Former President Barack Obama took to Twitter today to address the climate crisis. This comes in response to the Trump administration’s rollback of the nation’s biggest effort to combat climate change.
On Tuesday, the Trump administration released new fuel-efficiency standards for cars and trucks. In a win for the oil and gas industries, the rollback spares automakers from having to meet gas mileage and emissions requirements that were mandated in 2012.
“We’ve seen all too terribly the consequences of those who denied warnings of a pandemic. We can’t afford any more consequences of climate denial,” President Obama tweeted.
“All of us, especially young people, have to demand better of our government at every level and vote this fall,” he added.
There will likely be litigation by environmental groups challenging the loosened fuel-economy standards.
“Gutting the clean car standards makes no sense. It will harm the air we breathe, stall progress in fighting the climate crisis and increase the cost of driving,” Gina McCarthy, President of the Natural Resources Defense Council, said in a statement.
“We’ll be seeing the Trump administration in court,” she added.
New Fuel-Efficiency Standards
The Environmental Protection Agency and the Department of Transportation prepared the new rule. It allows fuel economy and emission standards to increase by 1.5 percent annually. The current rule requires an increase of 5 percent per year.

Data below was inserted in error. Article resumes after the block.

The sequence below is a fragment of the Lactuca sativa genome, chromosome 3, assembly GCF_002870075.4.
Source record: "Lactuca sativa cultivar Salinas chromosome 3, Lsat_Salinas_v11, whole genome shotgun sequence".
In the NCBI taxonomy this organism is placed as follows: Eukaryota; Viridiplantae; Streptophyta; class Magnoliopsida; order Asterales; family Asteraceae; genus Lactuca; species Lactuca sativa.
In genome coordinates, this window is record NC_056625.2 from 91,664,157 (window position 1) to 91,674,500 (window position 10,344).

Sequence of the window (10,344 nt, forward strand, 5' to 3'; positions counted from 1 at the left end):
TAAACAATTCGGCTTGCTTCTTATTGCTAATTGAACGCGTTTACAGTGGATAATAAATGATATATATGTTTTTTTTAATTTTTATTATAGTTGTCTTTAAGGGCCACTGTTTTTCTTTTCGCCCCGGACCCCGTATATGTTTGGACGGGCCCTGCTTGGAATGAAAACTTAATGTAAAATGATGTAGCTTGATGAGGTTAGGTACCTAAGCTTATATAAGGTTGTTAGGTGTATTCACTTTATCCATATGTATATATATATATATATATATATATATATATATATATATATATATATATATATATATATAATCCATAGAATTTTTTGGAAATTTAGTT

The reversal of Obama-era fuel standards will undo policies that require automakers to sell vehicles that release fewer smog-forming pollutants into the air.
The new standards will likely result in a major increase in greenhouse gas emissions. This will, in turn, worsen the effects of climate change.
“We are delivering on President Trump’s promise to correct the current fuel economy and greenhouse gas emissions standards,” EPA Administrator Andrew Wheeler said in a statement.
Opponents criticized the new rule because the Trump administration released it amid the current coronavirus pandemic. Some argue the rollback could worsen the public’s health during a time when countless people are already sick.
The new standards are scheduled to take effect later this year.